White Columns

White Room #2 Jimmy De Sana “101 Nudes”

White Columns is pleased to present a rare showing of the late Jimmy De Sana’s (1950 – 1990) seminal photographic work “101 Nudes.” Originally created in 1972 when the artist was in his early twenties “101 Nudes” consists of 56 half-tone reproductions of De Sana’s (seemingly) casually shot black-and-white photographs. Partly influenced by De Sana’s early exposure to (1950s) pornography which he characterized as being shot with “a flash camera” and “grainy,” “101 Nudes” depicts the artist, his friends and acquaintances posing (mostly) nude in domestic and suburban settings. Eschewing the confrontational posturing of pornography “101 Nudes” instead articulates a far more informal and participatory set of aesthetic and social relationships. Originally self-published as a portfolio by the artist on “a little printing press ... that I didn’t have total control over” “101 Nudes” has been described as both “subversive” and “self-deprecating”: its startling immediacy is as apparent today as when originally created 35 years ago. (The portfolio was originally published in 1972 by the artist, and subsequently published by A.R.T. Press in 1991. White Columns is showing the complete set of prints from the A.R.T. Press edition.) Jimmy De Sana (1950 – 1990). Solo exhibitions include: Galerie Jablonka, Cologne (1989); Pat Hearn Gallery, New York (1988, 1986). Group shows include: “Hollywoodland”, Fiction/Nonfiction, New York (1989); “Erotophobia”, Simon Watson Gallery, New York (1989); “Staging The Self: Photography 1840 – 1985”, National Portrait Gallery, London (1985); “Lower East Side”, Artists Space, New York (1984); “Subculture”, Group Material, Franklin Furnace, New York (1983); “New York, New Wave”, PS1, New York (1981); “Times Square Show”, New York (1980); amongst others. His seminal book “Submission” (1980, Scat Publications, NY) remains out-of-print; the monograph “Jimmy De Sana” (A.R.T. Press, 1990) which features an interview with the artist by Laurie Simmons and an essay by Roberta Smith is available from White Columns and A.R.T. Press www.artresourcestransfer.org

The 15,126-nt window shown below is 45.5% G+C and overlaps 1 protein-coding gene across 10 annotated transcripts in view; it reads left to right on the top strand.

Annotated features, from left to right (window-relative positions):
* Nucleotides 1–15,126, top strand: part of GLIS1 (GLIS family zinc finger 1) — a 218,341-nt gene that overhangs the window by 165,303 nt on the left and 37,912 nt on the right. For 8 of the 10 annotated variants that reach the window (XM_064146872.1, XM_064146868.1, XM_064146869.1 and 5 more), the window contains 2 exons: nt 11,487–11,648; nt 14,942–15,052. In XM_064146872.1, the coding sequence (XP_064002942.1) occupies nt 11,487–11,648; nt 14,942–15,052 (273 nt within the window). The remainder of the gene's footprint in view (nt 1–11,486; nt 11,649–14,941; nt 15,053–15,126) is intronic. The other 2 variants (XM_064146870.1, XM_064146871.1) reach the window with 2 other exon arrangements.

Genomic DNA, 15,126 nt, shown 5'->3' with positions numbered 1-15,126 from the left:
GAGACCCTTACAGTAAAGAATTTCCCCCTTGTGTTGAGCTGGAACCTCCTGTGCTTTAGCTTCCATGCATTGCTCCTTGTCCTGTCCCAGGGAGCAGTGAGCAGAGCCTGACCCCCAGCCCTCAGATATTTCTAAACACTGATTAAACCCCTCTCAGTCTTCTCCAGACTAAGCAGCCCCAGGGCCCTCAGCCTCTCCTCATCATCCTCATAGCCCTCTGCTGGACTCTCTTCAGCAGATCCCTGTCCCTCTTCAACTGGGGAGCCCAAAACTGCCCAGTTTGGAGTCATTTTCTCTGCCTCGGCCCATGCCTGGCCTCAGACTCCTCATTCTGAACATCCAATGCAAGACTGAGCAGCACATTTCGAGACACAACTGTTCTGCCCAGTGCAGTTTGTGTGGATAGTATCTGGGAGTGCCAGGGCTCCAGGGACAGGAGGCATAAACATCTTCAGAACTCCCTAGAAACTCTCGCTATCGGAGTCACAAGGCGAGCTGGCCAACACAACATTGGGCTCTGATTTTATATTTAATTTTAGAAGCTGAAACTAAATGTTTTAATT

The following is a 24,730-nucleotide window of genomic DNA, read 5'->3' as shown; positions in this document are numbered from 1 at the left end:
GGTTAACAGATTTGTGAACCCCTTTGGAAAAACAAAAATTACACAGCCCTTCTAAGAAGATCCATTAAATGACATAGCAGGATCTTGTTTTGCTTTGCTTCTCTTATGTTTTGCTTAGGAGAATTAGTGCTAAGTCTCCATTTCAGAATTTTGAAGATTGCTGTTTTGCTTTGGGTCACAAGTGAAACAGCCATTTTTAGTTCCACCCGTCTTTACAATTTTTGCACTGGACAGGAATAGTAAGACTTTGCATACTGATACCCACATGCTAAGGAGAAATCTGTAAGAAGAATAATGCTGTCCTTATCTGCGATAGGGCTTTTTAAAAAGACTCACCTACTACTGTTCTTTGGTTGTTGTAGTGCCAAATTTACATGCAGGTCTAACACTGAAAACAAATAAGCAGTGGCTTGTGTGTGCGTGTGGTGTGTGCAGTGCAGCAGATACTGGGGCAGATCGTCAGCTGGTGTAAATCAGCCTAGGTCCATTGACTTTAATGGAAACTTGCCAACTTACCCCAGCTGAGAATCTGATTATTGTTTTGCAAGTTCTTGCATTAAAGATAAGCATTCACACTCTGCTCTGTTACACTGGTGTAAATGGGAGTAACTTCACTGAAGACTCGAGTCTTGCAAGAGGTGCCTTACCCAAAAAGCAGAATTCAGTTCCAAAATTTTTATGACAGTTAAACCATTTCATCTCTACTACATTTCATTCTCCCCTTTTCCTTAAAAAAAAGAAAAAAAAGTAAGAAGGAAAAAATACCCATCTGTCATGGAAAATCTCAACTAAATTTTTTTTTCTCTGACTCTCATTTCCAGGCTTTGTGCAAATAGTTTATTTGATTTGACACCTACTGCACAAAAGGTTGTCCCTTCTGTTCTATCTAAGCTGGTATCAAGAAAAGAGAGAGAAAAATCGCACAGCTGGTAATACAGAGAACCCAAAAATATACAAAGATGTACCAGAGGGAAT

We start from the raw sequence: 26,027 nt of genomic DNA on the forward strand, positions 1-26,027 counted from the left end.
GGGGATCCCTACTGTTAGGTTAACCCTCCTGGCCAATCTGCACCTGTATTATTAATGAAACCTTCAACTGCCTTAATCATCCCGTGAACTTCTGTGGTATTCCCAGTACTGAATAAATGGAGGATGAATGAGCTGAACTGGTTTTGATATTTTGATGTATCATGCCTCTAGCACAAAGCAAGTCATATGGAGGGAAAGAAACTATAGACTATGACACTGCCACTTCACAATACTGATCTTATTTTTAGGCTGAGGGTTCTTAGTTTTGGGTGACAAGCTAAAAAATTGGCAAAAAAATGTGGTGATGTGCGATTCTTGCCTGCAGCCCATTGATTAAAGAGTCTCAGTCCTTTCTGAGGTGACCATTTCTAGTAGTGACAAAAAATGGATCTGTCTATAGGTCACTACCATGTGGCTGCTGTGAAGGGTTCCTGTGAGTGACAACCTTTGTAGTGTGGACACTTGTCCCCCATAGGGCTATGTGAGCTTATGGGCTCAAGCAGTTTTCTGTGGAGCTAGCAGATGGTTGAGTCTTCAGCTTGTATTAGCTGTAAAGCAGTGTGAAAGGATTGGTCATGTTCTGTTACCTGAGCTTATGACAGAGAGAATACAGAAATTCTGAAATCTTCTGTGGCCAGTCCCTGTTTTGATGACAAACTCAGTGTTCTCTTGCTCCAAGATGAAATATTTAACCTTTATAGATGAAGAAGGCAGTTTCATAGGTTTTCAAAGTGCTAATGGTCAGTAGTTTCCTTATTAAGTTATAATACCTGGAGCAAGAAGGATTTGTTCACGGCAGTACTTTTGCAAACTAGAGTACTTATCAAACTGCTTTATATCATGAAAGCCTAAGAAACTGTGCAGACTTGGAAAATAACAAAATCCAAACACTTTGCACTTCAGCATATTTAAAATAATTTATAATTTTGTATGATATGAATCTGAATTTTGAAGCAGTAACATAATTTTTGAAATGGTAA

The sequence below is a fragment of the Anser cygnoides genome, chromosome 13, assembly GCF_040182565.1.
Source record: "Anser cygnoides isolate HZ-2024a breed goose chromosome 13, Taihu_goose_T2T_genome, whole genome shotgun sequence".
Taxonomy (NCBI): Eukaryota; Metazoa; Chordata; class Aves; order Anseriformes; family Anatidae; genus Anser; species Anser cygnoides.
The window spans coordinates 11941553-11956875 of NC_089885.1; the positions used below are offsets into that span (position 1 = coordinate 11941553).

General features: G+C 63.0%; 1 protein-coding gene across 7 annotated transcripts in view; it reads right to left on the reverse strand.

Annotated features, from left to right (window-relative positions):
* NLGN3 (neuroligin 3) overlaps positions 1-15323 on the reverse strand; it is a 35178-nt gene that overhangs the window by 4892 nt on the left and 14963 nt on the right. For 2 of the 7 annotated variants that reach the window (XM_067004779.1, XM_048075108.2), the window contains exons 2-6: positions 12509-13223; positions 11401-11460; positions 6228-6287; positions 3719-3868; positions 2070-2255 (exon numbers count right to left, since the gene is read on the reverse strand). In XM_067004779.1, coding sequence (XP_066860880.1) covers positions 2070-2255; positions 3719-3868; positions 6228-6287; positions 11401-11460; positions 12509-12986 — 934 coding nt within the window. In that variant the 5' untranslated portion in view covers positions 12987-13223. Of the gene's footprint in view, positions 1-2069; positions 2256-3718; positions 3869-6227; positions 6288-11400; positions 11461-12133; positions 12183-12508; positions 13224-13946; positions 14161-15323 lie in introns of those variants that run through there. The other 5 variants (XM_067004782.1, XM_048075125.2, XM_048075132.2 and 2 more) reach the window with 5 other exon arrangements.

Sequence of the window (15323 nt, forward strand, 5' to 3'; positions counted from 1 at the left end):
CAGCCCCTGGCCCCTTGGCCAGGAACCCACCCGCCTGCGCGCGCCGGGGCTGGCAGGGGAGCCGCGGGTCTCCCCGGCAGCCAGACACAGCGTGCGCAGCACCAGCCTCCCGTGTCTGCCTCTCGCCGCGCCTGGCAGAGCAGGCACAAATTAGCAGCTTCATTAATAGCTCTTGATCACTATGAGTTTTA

White Columns would like to thank Alejandro Cesarco and Laurie Simmons for their help with this project.